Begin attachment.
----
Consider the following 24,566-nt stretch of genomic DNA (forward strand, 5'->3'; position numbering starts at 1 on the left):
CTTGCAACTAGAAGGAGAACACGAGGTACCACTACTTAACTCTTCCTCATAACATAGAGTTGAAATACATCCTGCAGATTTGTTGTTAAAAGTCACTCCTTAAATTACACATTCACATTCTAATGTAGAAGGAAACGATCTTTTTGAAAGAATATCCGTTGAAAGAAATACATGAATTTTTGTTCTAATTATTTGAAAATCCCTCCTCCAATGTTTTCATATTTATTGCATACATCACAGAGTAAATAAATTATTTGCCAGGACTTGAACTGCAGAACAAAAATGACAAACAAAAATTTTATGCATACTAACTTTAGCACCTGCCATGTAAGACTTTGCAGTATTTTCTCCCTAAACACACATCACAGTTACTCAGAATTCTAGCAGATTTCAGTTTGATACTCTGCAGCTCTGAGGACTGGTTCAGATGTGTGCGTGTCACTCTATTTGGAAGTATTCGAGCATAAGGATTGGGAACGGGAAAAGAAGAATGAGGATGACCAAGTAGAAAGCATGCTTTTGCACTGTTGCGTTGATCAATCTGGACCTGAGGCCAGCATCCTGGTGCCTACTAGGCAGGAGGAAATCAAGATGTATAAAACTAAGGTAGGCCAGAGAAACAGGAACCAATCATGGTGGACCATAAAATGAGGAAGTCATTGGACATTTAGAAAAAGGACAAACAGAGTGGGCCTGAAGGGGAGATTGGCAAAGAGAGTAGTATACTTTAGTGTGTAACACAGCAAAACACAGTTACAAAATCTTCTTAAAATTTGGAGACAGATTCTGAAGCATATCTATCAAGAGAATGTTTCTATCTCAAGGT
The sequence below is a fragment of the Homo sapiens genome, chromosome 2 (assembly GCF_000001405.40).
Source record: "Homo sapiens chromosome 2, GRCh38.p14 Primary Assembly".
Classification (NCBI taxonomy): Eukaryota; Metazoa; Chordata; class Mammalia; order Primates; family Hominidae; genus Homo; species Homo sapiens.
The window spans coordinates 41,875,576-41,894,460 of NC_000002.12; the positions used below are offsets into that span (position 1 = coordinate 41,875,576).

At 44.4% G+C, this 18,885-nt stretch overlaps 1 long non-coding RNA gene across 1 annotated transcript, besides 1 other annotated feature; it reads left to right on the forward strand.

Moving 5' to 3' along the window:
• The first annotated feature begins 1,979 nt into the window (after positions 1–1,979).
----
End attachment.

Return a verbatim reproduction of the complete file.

Consider the following 24,566-nt stretch of genomic DNA (forward strand, 5'->3'; position numbering starts at 1 on the left):
CTTGCAACTAGAAGGAGAACACGAGGTACCACTACTTAACTCTTCCTCATAACATAGAGTTGAAATACATCCTGCAGATTTGTTGTTAAAAGTCACTCCTTAAATTACACATTCACATTCTAATGTAGAAGGAAACGATCTTTTTGAAAGAATATCCGTTGAAAGAAATACATGAATTTTTGTTCTAATTATTTGAAAATCCCTCCTCCAATGTTTTCATATTTATTGCATACATCACAGAGTAAATAAATTATTTGCCAGGACTTGAACTGCAGAACAAAAATGACAAACAAAAATTTTATGCATACTAACTTTAGCACCTGCCATGTAAGACTTTGCAGTATTTTCTCCCTAAACACACATCACAGTTACTCAGAATTCTAGCAGATTTCAGTTTGATACTCTGCAGCTCTGAGGACTGGTTCAGATGTGTGCGTGTCACTCTATTTGGAAGTATTCGAGCATAAGGATTGGGAACGGGAAAAGAAGAATGAGGATGACCAAGTAGAAAGCATGCTTTTGCACTGTTGCGTTGATCAATCTGGACCTGAGGCCAGCATCCTGGTGCCTACTAGGCAGGAGGAAATCAAGATGTATAAAACTAAGGTAGGCCAGAGAAACAGGAACCAATCATGGTGGACCATAAAATGAGGAAGTCATTGGACATTTAGAAAAAGGACAAACAGAGTGGGCCTGAAGGGGAGATTGGCAAAGAGAGTAGTATACTTTAGTGTGTAACACAGCAAAACACAGTTACAAAATCTTCTTAAAATTTGGAGACAGATTCTGAAGCATATCTATCAAGAGAATGTTTCTATCTCAAGGT
The sequence below is a fragment of the Homo sapiens genome, chromosome 2 (assembly GCF_000001405.40).
Source record: "Homo sapiens chromosome 2, GRCh38.p14 Primary Assembly".
Classification (NCBI taxonomy): Eukaryota; Metazoa; Chordata; class Mammalia; order Primates; family Hominidae; genus Homo; species Homo sapiens.
The window spans coordinates 41,875,576-41,894,460 of NC_000002.12; the positions used below are offsets into that span (position 1 = coordinate 41,875,576).

At 44.4% G+C, this 18,885-nt stretch overlaps 1 long non-coding RNA gene across 1 annotated transcript, besides 1 other annotated feature; it reads left to right on the forward strand.

Moving 5' to 3' along the window:
• The first annotated feature begins 1,979 nt into the window (after positions 1–1,979).